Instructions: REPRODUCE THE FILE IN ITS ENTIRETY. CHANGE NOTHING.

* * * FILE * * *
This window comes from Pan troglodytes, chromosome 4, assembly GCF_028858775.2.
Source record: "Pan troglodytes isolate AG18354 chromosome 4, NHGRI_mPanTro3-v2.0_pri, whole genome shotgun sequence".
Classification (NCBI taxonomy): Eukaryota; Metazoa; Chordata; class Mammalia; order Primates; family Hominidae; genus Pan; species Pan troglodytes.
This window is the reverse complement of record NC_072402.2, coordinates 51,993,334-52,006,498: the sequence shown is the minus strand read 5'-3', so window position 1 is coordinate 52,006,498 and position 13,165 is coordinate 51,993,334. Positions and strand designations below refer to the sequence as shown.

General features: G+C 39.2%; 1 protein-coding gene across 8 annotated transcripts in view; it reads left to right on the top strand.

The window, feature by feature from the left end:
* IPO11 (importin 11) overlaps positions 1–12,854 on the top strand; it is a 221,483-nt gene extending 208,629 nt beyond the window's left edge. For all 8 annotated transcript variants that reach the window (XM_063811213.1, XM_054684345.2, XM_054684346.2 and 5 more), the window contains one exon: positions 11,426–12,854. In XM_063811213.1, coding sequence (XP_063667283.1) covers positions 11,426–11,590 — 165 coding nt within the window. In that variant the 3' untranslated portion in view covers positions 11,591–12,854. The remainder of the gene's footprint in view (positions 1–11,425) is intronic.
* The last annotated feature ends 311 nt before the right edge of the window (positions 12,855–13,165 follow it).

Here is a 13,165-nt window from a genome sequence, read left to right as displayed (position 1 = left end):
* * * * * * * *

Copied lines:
This window comes from Pan troglodytes, chromosome 4, assembly GCF_028858775.2.
Source record: "Pan troglodytes isolate AG18354 chromosome 4, NHGRI_mPanTro3-v2.0_pri, whole genome shotgun sequence".
Classification (NCBI taxonomy): Eukaryota; Metazoa; Chordata; class Mammalia; order Primates; family Hominidae; genus Pan; species Pan troglodytes.
This window is the reverse complement of record NC_072402.2, coordinates 51,993,334-52,006,498: the sequence shown is the minus strand read 5'-3', so window position 1 is coordinate 52,006,498 and position 13,165 is coordinate 51,993,334. Positions and strand designations below refer to the sequence as shown.

General features: G+C 39.2%; 1 protein-coding gene across 8 annotated transcripts in view; it reads left to right on the top strand.

The window, feature by feature from the left end:
* IPO11 (importin 11) overlaps positions 1–12,854 on the top strand; it is a 221,483-nt gene extending 208,629 nt beyond the window's left edge. For all 8 annotated transcript variants that reach the window (XM_063811213.1, XM_054684345.2, XM_054684346.2 and 5 more), the window contains one exon: positions 11,426–12,854. In XM_063811213.1, coding sequence (XP_063667283.1) covers positions 11,426–11,590 — 165 coding nt within the window. In that variant the 3' untranslated portion in view covers positions 11,591–12,854. The remainder of the gene's footprint in view (positions 1–11,425) is intronic.
* The last annotated feature ends 311 nt before the right edge of the window (positions 12,855–13,165 follow it).

Here is a 13,165-nt window from a genome sequence, read left to right as displayed (position 1 = left end):